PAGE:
• While waiting for a meeting to start, or when getting somewhere early — Instead of sitting in the car and flipping through email or Facebook, I take a walk
  • In between tasks – I get up and walk around for a little while instead of scrolling social media or trying to squeeze in one more thing.
  • In the shower – Extra long shower for the win!

Making Room For Children to be Bored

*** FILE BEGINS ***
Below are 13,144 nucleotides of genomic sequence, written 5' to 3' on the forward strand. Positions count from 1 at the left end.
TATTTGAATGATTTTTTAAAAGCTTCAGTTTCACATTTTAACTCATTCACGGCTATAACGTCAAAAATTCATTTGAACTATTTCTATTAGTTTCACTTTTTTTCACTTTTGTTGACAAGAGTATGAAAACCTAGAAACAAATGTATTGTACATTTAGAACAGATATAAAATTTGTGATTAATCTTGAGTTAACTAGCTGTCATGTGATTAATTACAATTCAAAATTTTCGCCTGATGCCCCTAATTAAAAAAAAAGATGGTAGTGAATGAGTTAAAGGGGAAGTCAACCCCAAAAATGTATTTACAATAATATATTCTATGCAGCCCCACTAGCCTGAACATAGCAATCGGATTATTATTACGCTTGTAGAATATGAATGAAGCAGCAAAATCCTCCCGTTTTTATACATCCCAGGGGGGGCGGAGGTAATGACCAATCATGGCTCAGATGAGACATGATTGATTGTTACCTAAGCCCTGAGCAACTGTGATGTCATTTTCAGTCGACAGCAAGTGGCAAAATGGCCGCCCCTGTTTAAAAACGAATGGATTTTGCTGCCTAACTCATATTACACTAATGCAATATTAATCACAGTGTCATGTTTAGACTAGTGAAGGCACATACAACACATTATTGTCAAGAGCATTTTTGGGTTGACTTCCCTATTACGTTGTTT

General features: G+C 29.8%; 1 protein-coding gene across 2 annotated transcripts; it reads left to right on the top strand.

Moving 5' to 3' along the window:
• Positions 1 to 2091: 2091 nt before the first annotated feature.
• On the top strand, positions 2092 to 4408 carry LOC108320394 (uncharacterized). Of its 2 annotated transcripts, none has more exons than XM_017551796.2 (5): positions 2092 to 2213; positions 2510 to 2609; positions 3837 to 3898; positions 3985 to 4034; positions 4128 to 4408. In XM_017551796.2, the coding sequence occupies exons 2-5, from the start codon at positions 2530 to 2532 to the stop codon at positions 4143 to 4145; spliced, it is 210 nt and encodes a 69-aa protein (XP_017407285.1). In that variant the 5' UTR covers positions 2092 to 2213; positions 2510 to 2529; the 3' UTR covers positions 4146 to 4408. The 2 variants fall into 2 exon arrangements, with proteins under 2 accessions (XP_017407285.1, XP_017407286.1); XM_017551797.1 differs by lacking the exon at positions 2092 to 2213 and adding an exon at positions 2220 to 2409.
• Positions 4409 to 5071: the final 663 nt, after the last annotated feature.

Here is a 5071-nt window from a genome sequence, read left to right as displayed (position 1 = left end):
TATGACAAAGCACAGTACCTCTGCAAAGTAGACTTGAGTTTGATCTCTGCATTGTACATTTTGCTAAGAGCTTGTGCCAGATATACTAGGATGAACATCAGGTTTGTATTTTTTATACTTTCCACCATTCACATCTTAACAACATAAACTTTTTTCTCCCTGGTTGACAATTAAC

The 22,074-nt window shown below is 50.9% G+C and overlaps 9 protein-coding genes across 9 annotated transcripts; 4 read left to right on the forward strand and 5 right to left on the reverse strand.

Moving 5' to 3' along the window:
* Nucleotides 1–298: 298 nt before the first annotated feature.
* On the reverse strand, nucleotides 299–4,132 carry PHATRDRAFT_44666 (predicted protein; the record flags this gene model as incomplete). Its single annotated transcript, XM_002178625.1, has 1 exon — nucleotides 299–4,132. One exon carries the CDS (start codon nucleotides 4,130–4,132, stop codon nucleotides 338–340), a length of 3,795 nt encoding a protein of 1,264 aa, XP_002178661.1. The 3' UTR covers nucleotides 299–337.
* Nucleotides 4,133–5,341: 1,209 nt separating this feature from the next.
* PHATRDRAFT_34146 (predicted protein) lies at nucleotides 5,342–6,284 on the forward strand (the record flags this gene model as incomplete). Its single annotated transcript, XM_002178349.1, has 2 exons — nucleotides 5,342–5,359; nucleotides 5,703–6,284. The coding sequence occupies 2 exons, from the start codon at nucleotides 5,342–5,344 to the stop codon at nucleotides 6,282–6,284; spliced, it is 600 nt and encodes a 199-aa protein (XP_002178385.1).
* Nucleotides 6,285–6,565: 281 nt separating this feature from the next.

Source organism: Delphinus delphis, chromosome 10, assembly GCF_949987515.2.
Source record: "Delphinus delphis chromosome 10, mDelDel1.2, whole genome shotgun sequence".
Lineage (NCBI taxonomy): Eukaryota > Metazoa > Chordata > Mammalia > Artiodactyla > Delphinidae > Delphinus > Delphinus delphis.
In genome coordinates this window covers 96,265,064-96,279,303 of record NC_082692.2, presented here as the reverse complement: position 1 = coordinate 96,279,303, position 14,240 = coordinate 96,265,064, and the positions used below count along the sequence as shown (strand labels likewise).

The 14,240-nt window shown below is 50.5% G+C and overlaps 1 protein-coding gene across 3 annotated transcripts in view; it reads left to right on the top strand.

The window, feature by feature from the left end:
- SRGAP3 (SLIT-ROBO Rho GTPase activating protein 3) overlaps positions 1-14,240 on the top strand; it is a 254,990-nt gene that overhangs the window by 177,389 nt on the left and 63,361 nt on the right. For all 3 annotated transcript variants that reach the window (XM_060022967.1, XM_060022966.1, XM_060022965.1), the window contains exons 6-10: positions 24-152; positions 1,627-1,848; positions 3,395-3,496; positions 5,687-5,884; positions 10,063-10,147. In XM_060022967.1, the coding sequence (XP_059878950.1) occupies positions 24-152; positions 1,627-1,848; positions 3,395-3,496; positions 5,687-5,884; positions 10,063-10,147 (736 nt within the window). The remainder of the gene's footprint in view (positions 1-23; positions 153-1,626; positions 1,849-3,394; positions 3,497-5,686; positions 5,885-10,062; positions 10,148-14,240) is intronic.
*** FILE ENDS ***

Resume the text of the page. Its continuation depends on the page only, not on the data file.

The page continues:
There’s some fairly compelling evidence that boredom is great for children, too. Providing space for boredom in my home is not easy for me. Its easy to feel like I’m being lazy if I don’t have a structured activity for my children to do to do, especially since I don’t have a lot of time with them during the week. On the other end of the spectrum, I’m tempted, not by structure, but by formless screen time.  Sometimes it’s easier to just say “why don’t we turn on Paw Patrol” so I don’t have to think about it. The middle way is, what I’ve been calling “space for boredom.”  We turn off the TV, don’t plan anything to do, and see what happens. It’s not usually the first hour or two that are a problem. They happily play. It’s what happens after the playtime gets, well… boring. When I’m most tempted to say “Ok, let’s go to the museum now!” or “Ok, let’s turn on Paw Patrol” is precisely the time to say, “I know it’s hard to find something to do sometimes” and to go back to making muffins. I’ve been doing this for awhile now, and the results have been even more powerful than I originally anticipated.